Addie and her sister are about to embark on an epic road trip to a friend’s wedding in the north of Scotland. The playlist is all planned and the snacks are packed.
But, not long after setting off, a car slams into the back of theirs. The driver is none other than Addie’s ex, Dylan, who she’s avoided since their traumatic break-up two years earlier.
Dylan and his best mate are heading to the wedding too, and they’ve totalled their car, so Addie has no choice but to offer them a ride. The car is soon jam-packed full of luggage and secrets, and with three hundred miles ahead of them, Dylan and Addie can’t avoid confronting the very messy history of their relationship…
Will they make it to the wedding on time? And, more importantly… is this really the end of the road for Addie and Dylan?
The title had me.
I loved both The Flatshare and The Switch, but this one disappointingly fell a bit short for me. It lacked the light-hearted humour of those first two for the most part. Towards the end, there were some humorous moments, but it wasn’t enough to make up for the journey to get there.
The Road Trip is, at its core, the story of Addie and Dylan’s relationship. Told from the present-day when they are unexpectedly crammed in a car together with three other people on their way to a mutual friend’s wedding and from the past with the origins of their relationship and its ultimate demise.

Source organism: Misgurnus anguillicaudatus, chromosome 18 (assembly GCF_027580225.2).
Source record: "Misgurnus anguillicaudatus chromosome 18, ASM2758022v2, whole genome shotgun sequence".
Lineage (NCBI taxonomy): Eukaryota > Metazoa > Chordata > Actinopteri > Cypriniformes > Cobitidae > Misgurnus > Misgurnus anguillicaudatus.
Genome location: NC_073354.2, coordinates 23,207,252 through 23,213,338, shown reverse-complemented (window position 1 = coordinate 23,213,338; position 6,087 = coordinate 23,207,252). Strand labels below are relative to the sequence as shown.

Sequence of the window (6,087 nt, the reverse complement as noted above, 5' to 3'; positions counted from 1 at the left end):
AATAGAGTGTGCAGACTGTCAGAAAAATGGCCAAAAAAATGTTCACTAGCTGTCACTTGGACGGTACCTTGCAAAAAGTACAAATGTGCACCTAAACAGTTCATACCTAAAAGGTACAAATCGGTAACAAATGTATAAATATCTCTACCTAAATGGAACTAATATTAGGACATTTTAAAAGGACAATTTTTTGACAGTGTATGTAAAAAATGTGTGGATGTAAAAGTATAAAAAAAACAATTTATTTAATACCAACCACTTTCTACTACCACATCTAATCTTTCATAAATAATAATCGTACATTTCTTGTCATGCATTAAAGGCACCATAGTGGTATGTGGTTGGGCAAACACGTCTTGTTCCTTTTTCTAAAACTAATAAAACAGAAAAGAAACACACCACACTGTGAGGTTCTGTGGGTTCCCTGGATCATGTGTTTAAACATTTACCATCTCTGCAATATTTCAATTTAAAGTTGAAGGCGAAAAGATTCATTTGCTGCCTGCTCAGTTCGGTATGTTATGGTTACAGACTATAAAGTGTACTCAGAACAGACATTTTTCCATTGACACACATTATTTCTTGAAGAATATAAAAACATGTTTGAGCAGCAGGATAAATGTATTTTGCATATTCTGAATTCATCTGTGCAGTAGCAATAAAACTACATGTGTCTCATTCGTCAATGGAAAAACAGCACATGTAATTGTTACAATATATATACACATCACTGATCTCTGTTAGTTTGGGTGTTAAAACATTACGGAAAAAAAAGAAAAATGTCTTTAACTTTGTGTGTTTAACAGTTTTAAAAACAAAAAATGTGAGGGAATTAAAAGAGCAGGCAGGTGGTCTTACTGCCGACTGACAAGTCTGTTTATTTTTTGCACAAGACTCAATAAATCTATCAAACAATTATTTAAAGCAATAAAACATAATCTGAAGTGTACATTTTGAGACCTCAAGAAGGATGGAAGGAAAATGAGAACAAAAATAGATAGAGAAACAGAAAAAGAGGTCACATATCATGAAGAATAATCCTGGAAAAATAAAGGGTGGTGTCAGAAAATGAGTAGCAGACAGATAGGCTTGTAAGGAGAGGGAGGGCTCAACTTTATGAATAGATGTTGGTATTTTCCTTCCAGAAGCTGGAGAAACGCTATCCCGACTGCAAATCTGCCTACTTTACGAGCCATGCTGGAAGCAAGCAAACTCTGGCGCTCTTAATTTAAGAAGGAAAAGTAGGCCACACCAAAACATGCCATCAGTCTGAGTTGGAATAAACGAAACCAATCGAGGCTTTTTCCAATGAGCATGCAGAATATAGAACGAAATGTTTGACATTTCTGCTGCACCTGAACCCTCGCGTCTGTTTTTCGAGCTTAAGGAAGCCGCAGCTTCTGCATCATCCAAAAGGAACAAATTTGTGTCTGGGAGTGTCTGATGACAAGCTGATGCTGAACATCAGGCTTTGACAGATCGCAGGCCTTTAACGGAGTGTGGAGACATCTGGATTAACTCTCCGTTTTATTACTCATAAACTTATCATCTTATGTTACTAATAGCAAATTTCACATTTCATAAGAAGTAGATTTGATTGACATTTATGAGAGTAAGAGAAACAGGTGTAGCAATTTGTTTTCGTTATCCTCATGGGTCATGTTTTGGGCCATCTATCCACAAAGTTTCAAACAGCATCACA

I’m not a fan of stories where pretty much all of the characters know something that the reader doesn’t, and those hidden things aren’t revealed until very late in the book, yet all throughout people keep hinting about them and alluding to them but not coming right out and saying what happened. There are ways of doing it but this one dangled it in-front of the reader and I didn’t like how this one was done.
I kept wanting to skip ahead and see what the big issue was that caused such a problem and why the dynamics of all of the friendships and other relationships were so strained and strange. Honestly, I didn’t care for Dylan at all until nearly the end which only changed slightly.
I got pretty angry about his treatment of Addie throughout the book and the constant acting like everything wrong was her fault. There were just many depressing elements of this novel which, in a way, created some depth, but also just gave me a dejected feeling because I saw how hard Addie was trying to make things work and how she was basically thwarted at every turn.
I just needed a LOT more humour and light hearted moments. I will definitely keep reading books by this author, but I need more fun and less depression.